Web analytics like any other website element add an additioanl weight to your pages, as well as extra loading time to your website. Please see a short comparison between PrivateAnalytix and a several other highly utilized analytics providers:

Google Tag Manager 28 KB

Google Analytics 17.7 KB

Matomo 22.8 KB

PrivateAnalytix <1 KB

PrivateAnalytix is built to be very lightweight, to have a zero to negligible impact on your website loading speed, and to reduce your site's carbon footprint.

Does Google Analytics slow down my website?

Google Analytics is the most widely used website analytics prvider on the market. In fact, it is utilized on more than 50% of all websites on the internet. The way Google Analytics perates is by installing the Global Site Tag (gtag.js) tracking code across your web site.

Below is the Google Analytics tracking script that needs to be added to your website:

<!-- Global site tag (gtag.js) - Google Analytics -->
<script async
window.dataLayer = window.dataLayer || [];
function gtag(){dataLayer.push(arguments);}
gtag('js', new Date());

gtag('config', 'UA-XXXXXXX-XX');

The size of is 28 KB. In addition to the googletagmanager, the script downloads an additional JavaScript file called the Google Analytics tag ( It adds extra 17.7 KB to every one of your web pages.

The two tracking scrips combined add up to 45.7 KB each time your web site's web pages are loaded.

Reduced electricity requirements

Try to estimate your website's electricity requirements ising the Website Carbon Calculator. It will give you an approximation of how many grams of CO2 are produced by each one of your visitors.

Website carbon Calculator results for This web page is cleaner than 89% of web pages tested
PrivateAnalytix Website Carbon Calculator - Cleaner than 89% of web pages tested

Improved traffic analytics accuracy

Google Analytics is used on ~50% of web sites on the web. Browsers like Firefox and Brave already have a built-in function to block Ads and tracking. This significantly reduces the accuracy of the analytics reporting that Google Analytics provides.

In our recent case study, we found that the analytics reporting discrepancy for the same web site over the same tracking period can be as high as 50%.

Google Analytics traffic report

Google Analytix vs PrivateAnalytix report

PrivateAnalytix traffic report

PrivateAnalytix vs Google Analytix traffic report

Other factors that impact website loading speed

Third-party integrations

  • Third-party solutions can slow down your site with synchronous scripts, stylesheets, or fonts loaded from third parties within your <head> tag. Parser-blocking scripts added directly into the <head> often have an immediate impact on performance.
  • Even integrations (e.g. apps) you’ve uninstalled can leave behind snippets of code that bog down your site, making you less discoverable as a result.
  • A/B testing tools like Google Optimize can cause pages to go blank between transitions by using an anti-flicker snippet, which hides the initial page until the experiment container is ready. In fact, Google Optimize can even slow down your site when you aren’t running experiments at all.

Page weight issues

  • Pages come in all shapes and sizes. As certain pages become heavier over time, they can load at varying speeds in different geographic locations or on different devices, negatively impacting international expansion efforts. You can see a list of oversized or unused files in your Lighthouse audit recommendations.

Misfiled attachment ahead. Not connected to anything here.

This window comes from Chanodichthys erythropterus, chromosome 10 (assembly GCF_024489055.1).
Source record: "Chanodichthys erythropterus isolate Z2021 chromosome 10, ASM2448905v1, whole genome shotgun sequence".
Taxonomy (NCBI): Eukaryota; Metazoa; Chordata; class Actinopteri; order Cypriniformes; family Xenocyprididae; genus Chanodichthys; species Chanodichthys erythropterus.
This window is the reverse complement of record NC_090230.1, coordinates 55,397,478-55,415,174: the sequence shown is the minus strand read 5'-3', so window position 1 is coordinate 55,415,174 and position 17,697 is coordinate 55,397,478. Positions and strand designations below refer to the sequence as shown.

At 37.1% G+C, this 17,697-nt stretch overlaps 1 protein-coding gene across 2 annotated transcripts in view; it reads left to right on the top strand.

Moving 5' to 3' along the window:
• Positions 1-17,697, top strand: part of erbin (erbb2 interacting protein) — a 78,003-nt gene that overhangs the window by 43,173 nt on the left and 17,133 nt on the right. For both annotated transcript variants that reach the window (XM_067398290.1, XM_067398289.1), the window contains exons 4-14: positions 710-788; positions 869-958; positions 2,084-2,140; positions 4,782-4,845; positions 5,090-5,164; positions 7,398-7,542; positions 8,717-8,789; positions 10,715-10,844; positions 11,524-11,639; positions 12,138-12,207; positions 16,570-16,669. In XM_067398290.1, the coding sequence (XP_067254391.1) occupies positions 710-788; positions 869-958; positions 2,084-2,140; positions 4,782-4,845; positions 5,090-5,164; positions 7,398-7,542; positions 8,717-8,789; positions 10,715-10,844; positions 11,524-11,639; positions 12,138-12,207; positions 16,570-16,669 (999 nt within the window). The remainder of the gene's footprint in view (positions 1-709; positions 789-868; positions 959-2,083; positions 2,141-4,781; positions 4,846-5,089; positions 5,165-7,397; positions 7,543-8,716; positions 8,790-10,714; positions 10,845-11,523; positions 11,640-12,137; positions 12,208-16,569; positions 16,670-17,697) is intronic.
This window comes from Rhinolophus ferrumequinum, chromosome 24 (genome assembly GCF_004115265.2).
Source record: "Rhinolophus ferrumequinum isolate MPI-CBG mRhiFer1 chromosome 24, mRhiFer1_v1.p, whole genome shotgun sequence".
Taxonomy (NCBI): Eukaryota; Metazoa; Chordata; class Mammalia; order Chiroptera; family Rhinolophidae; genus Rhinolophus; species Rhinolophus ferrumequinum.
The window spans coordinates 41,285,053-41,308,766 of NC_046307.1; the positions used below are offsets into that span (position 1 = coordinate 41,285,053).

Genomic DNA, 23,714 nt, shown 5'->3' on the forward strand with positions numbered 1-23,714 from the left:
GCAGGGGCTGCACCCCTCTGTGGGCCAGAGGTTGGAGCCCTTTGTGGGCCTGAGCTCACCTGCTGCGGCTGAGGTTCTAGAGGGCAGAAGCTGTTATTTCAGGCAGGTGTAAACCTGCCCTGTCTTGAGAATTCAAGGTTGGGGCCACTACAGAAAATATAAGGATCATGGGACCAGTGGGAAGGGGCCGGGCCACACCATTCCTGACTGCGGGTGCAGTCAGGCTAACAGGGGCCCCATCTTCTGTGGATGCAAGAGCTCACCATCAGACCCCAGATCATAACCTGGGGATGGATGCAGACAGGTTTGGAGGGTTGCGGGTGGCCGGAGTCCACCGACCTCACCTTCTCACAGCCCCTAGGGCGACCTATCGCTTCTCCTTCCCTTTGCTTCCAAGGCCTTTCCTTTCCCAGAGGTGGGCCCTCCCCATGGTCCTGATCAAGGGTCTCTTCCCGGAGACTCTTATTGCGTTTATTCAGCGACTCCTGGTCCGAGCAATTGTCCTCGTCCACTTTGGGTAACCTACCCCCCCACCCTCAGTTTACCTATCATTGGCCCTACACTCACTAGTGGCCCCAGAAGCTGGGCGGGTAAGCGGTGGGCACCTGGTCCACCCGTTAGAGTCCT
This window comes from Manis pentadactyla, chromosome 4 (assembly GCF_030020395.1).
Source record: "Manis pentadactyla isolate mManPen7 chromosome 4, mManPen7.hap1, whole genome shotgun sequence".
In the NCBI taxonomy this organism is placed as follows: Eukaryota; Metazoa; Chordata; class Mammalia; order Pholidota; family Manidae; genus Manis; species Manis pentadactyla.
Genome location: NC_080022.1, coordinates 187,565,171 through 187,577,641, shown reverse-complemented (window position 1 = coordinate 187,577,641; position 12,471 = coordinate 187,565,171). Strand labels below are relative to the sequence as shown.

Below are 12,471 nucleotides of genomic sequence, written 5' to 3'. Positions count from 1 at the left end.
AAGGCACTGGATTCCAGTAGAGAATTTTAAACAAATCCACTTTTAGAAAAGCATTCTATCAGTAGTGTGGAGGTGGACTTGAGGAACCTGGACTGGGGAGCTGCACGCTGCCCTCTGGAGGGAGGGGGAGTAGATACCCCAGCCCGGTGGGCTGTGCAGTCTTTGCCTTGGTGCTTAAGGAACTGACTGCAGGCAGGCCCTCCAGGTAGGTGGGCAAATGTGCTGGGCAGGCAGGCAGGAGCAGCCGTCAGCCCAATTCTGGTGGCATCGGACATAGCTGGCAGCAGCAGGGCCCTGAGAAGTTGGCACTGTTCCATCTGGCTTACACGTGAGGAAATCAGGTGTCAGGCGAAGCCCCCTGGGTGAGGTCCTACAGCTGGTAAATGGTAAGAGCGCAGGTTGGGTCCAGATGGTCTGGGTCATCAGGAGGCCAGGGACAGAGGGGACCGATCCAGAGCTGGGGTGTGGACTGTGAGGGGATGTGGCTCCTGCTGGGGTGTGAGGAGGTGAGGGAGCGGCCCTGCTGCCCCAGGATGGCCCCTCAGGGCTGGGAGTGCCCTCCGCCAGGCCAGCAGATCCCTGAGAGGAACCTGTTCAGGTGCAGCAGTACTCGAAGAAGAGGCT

• Heavier pages load more slowly and might not immediately render what’s above the fold, a page’s most valuable real estate.

How to improve website speed and discoverability

Keep your site lean and nimble

Use minification to shrink the code you need. Remove poorly coded HTML, CSS,
and JavaScript on your site to reduce the amount of data you send to users without
impacting functionality.

Conduct a forensic audit of your third-party integrations

Take a look at your existing integrations (e.g. apps) and quantify the value they add
to your business. Some apps power product recommendations and social image
feeds that unnecessarily request massive images. Compare the value with possible
performance reductions, and remove unnecessary or value-destroying integrations.

Even after you’ve uninstalled an app, search your site for traces of leftover code and
manually remove it to be sure it won’t impact performance long after it’s gone.

To guide your app cleanup efforts, create speed benchmarks to confirm whether
the work you’re doing improves performance at all.

Prioritize loading above the fold

Instead of forcing users to download every image on your site, lazy loading only initially
shows shoppers images at the top part of your site. Only after users begin scrolling
down will the page fetch the images for that section of the page. Lazy load your site with JavaScript libraries like lazysizes, lazyload, and yall.js. If most of your visitors use Chrome, lazy load selected images by adding the loading=“lazy” property to the <img> tag, though be aware that your images won’t lazy load in other browsers.

Calculate the trade-off between speed and page weight

Record page weight as well as load time when benchmarking site performance. Use these inputs to direct your optimization efforts. For example, say your average page weighs 15 MB and loads in 2 seconds. If you want to reduce load time by 0.7 seconds—and your infrastructure is able to deliver on average 7.5 MB to the user—you need a page weight of no more than 9.75 MB per page to meet your 1.3-second load goal.